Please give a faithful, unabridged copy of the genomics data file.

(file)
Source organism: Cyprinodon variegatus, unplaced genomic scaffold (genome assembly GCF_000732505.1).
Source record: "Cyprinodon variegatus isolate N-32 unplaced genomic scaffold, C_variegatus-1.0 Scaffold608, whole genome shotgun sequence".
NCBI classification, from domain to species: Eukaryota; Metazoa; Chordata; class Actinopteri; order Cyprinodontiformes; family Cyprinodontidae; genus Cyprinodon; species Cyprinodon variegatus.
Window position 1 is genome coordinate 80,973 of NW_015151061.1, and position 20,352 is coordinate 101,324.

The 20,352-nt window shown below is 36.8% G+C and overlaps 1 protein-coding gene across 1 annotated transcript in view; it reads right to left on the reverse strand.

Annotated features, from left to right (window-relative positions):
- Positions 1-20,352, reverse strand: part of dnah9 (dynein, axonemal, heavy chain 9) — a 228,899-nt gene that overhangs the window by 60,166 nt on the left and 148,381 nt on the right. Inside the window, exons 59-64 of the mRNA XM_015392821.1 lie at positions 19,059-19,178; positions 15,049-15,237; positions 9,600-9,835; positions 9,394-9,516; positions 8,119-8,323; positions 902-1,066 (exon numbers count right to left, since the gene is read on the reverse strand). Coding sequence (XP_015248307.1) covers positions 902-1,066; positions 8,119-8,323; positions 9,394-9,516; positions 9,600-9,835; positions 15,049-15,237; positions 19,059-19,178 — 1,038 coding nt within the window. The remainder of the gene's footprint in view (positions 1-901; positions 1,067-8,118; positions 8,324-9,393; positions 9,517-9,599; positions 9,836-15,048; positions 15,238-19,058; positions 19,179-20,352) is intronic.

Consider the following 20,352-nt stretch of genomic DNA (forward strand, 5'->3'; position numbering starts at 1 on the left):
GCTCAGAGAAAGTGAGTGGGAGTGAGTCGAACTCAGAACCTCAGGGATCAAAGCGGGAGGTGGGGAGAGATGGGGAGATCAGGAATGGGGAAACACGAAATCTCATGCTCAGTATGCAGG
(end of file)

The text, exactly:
Source organism: Cyprinodon variegatus, unplaced genomic scaffold (genome assembly GCF_000732505.1).
Source record: "Cyprinodon variegatus isolate N-32 unplaced genomic scaffold, C_variegatus-1.0 Scaffold608, whole genome shotgun sequence".
NCBI classification, from domain to species: Eukaryota; Metazoa; Chordata; class Actinopteri; order Cyprinodontiformes; family Cyprinodontidae; genus Cyprinodon; species Cyprinodon variegatus.
Window position 1 is genome coordinate 80,973 of NW_015151061.1, and position 20,352 is coordinate 101,324.

The 20,352-nt window shown below is 36.8% G+C and overlaps 1 protein-coding gene across 1 annotated transcript in view; it reads right to left on the reverse strand.

Annotated features, from left to right (window-relative positions):
- Positions 1-20,352, reverse strand: part of dnah9 (dynein, axonemal, heavy chain 9) — a 228,899-nt gene that overhangs the window by 60,166 nt on the left and 148,381 nt on the right. Inside the window, exons 59-64 of the mRNA XM_015392821.1 lie at positions 19,059-19,178; positions 15,049-15,237; positions 9,600-9,835; positions 9,394-9,516; positions 8,119-8,323; positions 902-1,066 (exon numbers count right to left, since the gene is read on the reverse strand). Coding sequence (XP_015248307.1) covers positions 902-1,066; positions 8,119-8,323; positions 9,394-9,516; positions 9,600-9,835; positions 15,049-15,237; positions 19,059-19,178 — 1,038 coding nt within the window. The remainder of the gene's footprint in view (positions 1-901; positions 1,067-8,118; positions 8,324-9,393; positions 9,517-9,599; positions 9,836-15,048; positions 15,238-19,058; positions 19,179-20,352) is intronic.

Consider the following 20,352-nt stretch of genomic DNA (forward strand, 5'->3'; position numbering starts at 1 on the left):
GCTCAGAGAAAGTGAGTGGGAGTGAGTCGAACTCAGAACCTCAGGGATCAAAGCGGGAGGTGGGGAGAGATGGGGAGATCAGGAATGGGGAAACACGAAATCTCATGCTCAGTATGCAGG